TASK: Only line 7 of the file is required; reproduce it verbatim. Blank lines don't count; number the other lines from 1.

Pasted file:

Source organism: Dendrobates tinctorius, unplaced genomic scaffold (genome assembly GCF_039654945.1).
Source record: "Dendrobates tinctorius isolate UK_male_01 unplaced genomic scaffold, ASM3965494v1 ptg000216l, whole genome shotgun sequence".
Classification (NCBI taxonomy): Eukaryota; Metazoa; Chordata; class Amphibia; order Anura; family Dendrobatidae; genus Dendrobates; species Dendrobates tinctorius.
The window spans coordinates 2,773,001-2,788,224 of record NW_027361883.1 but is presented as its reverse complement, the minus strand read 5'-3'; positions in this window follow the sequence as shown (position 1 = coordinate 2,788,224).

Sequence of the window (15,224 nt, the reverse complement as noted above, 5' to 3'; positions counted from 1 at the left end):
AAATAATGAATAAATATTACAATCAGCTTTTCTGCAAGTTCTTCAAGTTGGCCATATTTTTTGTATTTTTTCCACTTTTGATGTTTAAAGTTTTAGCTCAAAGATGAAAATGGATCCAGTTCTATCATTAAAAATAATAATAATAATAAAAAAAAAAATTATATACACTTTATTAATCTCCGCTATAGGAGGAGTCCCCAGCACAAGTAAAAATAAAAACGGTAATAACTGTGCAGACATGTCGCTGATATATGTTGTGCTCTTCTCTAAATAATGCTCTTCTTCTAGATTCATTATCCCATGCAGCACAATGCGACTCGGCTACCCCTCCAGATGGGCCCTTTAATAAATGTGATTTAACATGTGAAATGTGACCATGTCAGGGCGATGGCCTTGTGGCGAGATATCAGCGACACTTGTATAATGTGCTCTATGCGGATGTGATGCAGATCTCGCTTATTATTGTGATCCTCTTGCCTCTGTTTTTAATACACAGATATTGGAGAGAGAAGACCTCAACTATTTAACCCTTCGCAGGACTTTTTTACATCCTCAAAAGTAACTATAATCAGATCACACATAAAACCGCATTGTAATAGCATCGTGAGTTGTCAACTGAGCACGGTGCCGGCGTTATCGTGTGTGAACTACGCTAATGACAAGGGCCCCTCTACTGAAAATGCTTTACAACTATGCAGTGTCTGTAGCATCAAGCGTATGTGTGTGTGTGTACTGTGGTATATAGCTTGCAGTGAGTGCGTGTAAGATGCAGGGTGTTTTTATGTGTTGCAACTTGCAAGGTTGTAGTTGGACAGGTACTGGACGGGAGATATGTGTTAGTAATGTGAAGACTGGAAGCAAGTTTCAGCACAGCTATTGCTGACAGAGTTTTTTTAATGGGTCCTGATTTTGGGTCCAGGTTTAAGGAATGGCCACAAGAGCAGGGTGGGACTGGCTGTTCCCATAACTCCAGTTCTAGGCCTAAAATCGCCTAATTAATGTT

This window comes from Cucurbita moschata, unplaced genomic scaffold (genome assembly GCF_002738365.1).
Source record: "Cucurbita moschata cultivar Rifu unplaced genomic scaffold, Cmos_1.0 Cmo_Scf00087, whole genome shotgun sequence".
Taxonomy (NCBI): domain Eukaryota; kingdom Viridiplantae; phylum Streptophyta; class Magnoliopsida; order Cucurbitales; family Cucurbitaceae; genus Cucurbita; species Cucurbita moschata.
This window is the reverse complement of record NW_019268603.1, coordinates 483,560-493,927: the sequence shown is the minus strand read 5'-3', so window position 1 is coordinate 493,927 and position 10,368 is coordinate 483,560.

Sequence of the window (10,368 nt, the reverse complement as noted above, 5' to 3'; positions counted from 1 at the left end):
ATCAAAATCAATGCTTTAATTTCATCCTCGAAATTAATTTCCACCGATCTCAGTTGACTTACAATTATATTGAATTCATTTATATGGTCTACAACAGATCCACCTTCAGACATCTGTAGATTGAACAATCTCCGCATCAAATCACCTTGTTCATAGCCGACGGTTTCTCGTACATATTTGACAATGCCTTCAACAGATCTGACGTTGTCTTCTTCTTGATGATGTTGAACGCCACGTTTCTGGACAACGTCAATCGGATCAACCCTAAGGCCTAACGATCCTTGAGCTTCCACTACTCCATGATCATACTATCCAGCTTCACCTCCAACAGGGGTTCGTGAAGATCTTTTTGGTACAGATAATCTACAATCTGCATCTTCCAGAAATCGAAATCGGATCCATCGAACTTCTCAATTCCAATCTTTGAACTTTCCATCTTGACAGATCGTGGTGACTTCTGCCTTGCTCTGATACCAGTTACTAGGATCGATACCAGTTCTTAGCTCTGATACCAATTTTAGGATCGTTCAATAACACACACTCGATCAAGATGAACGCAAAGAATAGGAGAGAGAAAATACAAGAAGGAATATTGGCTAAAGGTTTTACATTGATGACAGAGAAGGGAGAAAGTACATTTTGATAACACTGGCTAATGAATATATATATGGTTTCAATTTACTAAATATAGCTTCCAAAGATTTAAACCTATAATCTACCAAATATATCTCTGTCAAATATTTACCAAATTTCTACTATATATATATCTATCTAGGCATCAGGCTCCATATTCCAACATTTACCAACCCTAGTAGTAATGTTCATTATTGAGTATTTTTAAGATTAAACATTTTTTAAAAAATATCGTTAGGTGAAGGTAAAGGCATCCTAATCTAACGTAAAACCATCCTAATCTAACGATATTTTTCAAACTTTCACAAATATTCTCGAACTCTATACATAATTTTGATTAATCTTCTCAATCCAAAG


This window comes from Cucurbita moschata, unplaced genomic scaffold (genome assembly GCF_002738365.1).